As was the case with those who personally participate or have participated in gig work, the top perceived benefit among the rest of the population is also income related. Three-quarters of respondents (74%) say that making extra money is the key benefit for informal work, while nearly half as many choose the next highest reason – work-life balance (39%). One-in-three (34%) say the preponderance of temporary jobs is useful to fill the gap or gain experience for future full-time work:
In terms of negatives, issues of job security and benefits are top of mind. Two-thirds of Canadians perceive these as problematic in relation to gig work, while half also have concerns about a lack of regulation in certain jobs to protect workers, and the level of pay:
Concerns about a lack of benefits and job security rise among those with experience in the gig economy and rise further still among those who rely on this type of work. Among those who need gig work to get by, six-in-ten say the money is not great:
When Canadians assess the overall impact of the trend toward increasing informal work in the economy, they are a group divided. The largest number, in fact, say they are unsure whether the effect is good or bad. One-in-three (35%) say that the trend is a negative one, while slightly fewer (28%) believe it is more good than bad.
As one might expect, experience with this type of work plays a role in views of it. Those who have never participated in the gig economy are more likely to withhold judgement, or to have a net negative view of the trend. Those who have experience are more positive, but are anything but uniform in their opinions:
While there may be benefits for people who choose to work in the gig economy, the financial circumstances of this group are generally more challenging than those with steadier work. In addition to working in gig work that may be temporary or unstable, people who have relied on this work to get by are far more likely than other segments of the population to be worried about household job security:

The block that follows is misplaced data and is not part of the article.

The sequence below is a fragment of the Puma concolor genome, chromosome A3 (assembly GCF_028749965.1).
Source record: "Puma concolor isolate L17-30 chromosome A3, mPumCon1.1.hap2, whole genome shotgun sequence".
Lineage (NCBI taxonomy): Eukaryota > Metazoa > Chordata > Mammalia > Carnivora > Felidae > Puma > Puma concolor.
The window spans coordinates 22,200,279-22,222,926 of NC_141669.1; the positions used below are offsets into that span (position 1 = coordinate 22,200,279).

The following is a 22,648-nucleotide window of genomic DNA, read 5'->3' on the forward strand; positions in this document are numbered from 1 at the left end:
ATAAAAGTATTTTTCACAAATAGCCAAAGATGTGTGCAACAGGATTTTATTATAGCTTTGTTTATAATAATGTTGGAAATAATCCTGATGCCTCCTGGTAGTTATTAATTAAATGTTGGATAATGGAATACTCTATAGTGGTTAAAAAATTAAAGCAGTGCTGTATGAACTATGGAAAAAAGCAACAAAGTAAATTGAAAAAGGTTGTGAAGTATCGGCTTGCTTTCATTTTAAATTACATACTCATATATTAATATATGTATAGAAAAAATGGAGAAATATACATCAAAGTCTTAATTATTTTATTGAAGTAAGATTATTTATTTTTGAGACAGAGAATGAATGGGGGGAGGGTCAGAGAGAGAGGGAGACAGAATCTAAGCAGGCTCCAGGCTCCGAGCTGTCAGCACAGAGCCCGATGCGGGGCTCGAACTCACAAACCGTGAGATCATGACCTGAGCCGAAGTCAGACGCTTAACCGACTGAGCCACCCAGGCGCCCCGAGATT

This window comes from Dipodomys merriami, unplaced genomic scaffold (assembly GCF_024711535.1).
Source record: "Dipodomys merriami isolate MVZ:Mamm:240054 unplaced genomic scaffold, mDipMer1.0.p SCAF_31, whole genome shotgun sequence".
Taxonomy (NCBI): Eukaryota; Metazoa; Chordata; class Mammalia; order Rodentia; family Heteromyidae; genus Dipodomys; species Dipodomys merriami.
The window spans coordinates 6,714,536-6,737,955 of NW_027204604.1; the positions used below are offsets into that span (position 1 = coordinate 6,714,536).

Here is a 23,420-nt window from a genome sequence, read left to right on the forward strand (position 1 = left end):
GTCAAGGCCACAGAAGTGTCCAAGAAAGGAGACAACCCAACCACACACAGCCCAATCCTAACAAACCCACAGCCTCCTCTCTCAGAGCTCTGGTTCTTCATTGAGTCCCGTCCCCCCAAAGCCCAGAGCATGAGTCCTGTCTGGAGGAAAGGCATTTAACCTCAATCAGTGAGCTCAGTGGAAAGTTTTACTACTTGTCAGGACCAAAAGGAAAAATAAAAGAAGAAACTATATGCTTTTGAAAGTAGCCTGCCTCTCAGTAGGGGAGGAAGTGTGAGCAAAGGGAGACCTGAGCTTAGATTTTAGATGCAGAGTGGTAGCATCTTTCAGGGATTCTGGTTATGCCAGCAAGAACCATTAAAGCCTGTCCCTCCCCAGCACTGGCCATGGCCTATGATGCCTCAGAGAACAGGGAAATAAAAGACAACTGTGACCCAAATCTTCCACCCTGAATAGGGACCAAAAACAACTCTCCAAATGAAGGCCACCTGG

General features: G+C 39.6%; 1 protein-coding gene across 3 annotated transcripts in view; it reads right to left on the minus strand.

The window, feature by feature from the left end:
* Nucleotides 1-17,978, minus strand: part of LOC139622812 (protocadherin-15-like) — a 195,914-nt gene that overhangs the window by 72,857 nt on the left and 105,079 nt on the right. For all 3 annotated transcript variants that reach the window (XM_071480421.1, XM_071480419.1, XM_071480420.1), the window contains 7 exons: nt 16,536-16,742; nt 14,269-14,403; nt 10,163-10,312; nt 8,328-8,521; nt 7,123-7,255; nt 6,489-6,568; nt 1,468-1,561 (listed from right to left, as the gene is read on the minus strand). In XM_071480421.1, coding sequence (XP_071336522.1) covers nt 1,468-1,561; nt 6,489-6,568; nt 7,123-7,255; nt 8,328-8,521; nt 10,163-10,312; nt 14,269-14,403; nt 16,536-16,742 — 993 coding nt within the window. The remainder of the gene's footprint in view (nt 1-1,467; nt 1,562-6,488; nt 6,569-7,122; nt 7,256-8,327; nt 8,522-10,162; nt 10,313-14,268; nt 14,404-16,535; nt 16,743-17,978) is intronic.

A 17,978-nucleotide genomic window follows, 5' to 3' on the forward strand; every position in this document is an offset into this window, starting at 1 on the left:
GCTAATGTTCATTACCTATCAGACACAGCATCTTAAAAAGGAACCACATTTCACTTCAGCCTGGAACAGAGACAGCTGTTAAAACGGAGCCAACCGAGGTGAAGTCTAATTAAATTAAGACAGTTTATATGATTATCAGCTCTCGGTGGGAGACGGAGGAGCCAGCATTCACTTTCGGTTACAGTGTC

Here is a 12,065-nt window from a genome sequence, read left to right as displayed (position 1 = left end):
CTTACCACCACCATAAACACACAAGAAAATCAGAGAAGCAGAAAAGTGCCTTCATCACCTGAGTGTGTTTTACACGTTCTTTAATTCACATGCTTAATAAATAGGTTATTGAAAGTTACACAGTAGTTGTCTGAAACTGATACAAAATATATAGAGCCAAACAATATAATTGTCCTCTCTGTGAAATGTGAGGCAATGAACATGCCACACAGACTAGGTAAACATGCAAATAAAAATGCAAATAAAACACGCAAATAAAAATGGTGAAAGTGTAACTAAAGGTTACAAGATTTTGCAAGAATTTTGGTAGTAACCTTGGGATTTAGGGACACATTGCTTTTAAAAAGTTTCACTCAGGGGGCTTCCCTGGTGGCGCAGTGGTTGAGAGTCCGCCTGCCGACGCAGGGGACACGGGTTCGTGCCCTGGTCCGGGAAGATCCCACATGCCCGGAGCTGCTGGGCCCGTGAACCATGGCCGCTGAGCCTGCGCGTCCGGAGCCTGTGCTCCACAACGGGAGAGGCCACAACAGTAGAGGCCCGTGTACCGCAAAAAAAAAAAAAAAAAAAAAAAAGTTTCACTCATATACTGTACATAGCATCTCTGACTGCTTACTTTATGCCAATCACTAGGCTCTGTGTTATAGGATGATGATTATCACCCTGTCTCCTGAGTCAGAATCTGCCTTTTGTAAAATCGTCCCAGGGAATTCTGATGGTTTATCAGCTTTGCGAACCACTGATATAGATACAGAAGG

Another ongoing concerned raised by policymakers is the ability of gig economy workers to save for retirement. For this reason, some retirees are indeed, turning to gig work after they retire to keep some income flowing. The data in this study appears to confirm some of these worries, as Canadians who have participated in the gig economy recently, or who rely on it, are far more likely to have concerns about how they will ultimately be able to afford to retire:
For detailed results by age, gender, region, education, and other demographics, click here.
To read the full report, including detailed tables and methodology, click here.
Click here to read the full questionnaire used in this report.
Image – Wikimedia Commons
Shachi Kurl, Executive Director: 604.908.1693 firstname.lastname@example.org @shachikurl
Dave Korzinski, Research Director: 250.899.0821 email@example.com
Source URL: https://angusreid.org/gig-economy/